A Closer Look at the Methodology
As part of a continued effort to improve our transparency, we are providing a deeper dive into scoring.
Leaner and Greener
Newsweek's annual rankings reveal the planet's biggest protectors—and polluters.
The World's Greenest Companies
As government efforts slow, our annual rankings show which companies are still carrying the eco-mantle. By Ian Yarett.
Chemicals May Be Another Food-Safety Concern
The Food Safety Modernization Act reflects a growing national concern about bacterial contamination of foods. But while it would go a long way toward dealing with pathogens in our food supply, the bill largely ignores hazardous man-made chemicals.
The Lazy Person's Guide to Being Ecofriendly
There are things individuals can do to be green without breaking a sweat. If you happen to be on the fence about whether you can easily be a greener guy or gal, we'd like to respond with a resounding "yes, you can." We offer seven ways to get started.
How to Choose the Greenest Consumer Products
GoodGuide's mission is to help shoppers pick the greenest shampoo or toothpaste. But is that a business?
The program designed to assess the environmental effects of the BP spill may be skewed by the legal process, say scientists struggling to get funding for independent research.
How Katrina Reshaped Disaster Planning for Kids
Children who survived Hurricane Katrina are at increased risk to suffer mental-health issues today. How their plight is reshaping disaster planning.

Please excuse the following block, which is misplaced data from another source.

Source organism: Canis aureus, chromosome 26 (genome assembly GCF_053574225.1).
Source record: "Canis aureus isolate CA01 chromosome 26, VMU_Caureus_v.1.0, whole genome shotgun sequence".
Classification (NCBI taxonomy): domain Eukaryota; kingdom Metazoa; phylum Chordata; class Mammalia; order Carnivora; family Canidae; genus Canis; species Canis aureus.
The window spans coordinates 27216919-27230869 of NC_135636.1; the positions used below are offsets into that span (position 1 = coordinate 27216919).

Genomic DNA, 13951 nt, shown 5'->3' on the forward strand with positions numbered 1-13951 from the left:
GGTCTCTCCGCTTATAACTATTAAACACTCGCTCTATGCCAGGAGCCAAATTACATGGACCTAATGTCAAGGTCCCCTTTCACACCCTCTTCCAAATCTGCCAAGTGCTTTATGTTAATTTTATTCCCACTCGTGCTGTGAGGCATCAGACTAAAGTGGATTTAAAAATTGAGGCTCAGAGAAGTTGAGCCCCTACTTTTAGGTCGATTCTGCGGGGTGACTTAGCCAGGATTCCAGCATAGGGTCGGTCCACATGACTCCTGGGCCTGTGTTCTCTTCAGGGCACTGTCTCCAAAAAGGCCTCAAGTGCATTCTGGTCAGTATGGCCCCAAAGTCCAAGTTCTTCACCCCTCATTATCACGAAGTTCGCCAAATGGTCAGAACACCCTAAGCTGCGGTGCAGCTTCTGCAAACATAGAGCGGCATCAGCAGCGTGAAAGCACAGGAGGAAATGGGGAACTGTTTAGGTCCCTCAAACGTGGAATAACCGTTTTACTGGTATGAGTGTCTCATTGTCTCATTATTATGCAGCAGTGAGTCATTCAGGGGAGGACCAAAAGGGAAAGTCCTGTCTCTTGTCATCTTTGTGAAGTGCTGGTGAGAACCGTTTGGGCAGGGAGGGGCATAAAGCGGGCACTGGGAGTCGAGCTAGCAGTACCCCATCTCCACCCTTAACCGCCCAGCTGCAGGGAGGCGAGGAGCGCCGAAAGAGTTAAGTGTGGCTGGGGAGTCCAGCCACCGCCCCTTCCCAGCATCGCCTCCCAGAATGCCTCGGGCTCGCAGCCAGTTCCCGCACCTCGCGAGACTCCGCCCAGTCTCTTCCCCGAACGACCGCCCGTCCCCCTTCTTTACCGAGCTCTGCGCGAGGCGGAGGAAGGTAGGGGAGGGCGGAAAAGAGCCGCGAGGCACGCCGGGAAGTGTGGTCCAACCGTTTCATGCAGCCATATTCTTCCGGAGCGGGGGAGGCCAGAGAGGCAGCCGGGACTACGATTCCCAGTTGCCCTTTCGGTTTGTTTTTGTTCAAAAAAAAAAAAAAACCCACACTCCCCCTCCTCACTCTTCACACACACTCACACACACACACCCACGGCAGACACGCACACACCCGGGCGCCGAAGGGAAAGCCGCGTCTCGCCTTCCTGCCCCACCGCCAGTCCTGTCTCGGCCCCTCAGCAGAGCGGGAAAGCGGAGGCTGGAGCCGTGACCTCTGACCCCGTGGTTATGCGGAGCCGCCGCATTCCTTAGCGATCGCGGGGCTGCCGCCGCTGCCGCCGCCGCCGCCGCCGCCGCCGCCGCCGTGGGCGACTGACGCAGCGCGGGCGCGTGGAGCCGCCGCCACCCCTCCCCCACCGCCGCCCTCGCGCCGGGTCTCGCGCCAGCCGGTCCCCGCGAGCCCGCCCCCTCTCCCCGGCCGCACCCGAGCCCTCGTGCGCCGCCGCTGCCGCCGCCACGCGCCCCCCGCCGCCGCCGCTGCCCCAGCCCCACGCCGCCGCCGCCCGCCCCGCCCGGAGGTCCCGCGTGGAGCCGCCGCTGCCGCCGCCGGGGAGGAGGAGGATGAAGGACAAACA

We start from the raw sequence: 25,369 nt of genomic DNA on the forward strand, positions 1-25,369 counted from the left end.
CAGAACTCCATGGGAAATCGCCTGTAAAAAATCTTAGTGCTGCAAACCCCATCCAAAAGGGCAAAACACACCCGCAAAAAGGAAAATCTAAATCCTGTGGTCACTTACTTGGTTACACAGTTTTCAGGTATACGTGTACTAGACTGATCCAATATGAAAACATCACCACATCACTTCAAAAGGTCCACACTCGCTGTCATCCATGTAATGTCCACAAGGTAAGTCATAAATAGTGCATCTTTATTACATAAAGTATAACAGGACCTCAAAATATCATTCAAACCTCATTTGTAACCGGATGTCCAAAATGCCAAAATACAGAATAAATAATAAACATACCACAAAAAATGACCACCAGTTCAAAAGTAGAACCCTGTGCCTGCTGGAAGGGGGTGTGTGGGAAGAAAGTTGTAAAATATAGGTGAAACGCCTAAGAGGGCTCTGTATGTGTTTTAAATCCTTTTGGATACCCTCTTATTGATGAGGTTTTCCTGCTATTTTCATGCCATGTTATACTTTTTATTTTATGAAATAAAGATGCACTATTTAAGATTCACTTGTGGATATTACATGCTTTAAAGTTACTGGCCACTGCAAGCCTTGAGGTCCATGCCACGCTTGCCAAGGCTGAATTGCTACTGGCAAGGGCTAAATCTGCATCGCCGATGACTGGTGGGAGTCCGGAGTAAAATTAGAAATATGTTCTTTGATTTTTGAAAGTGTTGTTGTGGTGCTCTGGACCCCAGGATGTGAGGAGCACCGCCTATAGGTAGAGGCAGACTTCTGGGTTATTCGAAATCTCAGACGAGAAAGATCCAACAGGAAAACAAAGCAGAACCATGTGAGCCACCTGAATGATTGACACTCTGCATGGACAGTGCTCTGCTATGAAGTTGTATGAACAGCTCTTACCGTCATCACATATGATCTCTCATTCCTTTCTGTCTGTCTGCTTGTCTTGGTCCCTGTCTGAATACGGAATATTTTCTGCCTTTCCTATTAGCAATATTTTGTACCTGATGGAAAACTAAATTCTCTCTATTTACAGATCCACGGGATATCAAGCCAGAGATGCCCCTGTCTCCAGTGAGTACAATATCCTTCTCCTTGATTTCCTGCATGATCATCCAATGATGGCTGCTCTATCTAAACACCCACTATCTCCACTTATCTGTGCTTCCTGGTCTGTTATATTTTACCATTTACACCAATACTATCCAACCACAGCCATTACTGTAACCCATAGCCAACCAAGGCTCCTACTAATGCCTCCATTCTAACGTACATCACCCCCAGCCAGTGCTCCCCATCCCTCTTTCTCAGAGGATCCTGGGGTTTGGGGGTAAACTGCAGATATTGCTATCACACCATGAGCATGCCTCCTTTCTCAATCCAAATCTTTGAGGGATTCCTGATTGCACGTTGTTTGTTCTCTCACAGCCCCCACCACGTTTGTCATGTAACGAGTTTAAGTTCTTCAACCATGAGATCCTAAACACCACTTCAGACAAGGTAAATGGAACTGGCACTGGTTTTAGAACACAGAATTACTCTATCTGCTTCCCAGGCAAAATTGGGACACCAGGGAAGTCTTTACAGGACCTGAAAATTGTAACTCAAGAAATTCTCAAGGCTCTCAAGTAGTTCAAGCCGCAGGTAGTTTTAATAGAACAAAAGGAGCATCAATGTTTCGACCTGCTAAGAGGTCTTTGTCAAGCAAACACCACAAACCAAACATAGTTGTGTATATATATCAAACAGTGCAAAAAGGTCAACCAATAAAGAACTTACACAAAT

How to Avoid 'Blood Gadgets'
In Congo, a vicious war is financed in part by the mining of tin, tantalum, tungsten, and gold—metals that make their way into phones, cameras, and computers.
What the New Report on the Gulf Spill Really Says
Despite widespread media reports claiming that 75 percent of the oil from the gulf spill is gone, up to 50 percent—or nearly 2.5 million barrels—of the oil that was released could conceivably still be out there.
Five Unanswered Questions About the Gulf Spill
More than 100 days after the BP oil-spill disater began, things are finally looking up. But scientists and government officials still have much to learn about the accident and its long-term impact.
BP Oil Leak Halted During Test
For the first time since the accident nearly three months ago, no oil from the Deepwater Horizon well is escaping into the Gulf of Mexico. Officials cautioned that testing is continuing.